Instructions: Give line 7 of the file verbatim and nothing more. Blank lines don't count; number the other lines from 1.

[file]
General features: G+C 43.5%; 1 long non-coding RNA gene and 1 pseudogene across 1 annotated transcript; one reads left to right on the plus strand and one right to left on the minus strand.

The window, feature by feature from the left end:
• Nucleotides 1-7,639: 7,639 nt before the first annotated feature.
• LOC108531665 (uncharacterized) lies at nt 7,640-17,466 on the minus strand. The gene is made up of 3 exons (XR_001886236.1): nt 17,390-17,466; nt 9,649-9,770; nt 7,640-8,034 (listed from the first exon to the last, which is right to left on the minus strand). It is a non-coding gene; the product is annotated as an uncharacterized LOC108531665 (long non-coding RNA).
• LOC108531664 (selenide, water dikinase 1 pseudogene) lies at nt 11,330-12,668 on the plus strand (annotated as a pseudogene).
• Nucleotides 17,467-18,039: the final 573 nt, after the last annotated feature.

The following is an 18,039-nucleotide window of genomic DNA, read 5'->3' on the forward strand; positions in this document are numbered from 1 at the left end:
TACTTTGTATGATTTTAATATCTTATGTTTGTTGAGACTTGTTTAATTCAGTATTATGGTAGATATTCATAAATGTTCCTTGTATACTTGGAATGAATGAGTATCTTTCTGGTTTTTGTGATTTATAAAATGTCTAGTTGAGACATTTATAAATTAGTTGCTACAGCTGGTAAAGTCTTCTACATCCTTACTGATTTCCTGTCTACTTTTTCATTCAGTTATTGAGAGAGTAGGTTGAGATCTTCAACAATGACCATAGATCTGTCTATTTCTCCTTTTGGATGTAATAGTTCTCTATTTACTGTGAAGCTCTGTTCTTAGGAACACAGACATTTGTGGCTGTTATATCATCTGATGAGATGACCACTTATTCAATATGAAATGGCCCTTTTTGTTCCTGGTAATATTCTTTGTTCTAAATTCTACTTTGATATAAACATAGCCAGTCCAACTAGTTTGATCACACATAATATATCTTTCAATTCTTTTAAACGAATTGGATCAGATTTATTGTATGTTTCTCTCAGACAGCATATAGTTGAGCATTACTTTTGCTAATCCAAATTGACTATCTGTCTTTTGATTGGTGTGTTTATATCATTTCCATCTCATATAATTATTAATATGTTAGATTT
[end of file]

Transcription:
The following is an 18,039-nucleotide window of genomic DNA, read 5'->3' on the forward strand; positions in this document are numbered from 1 at the left end: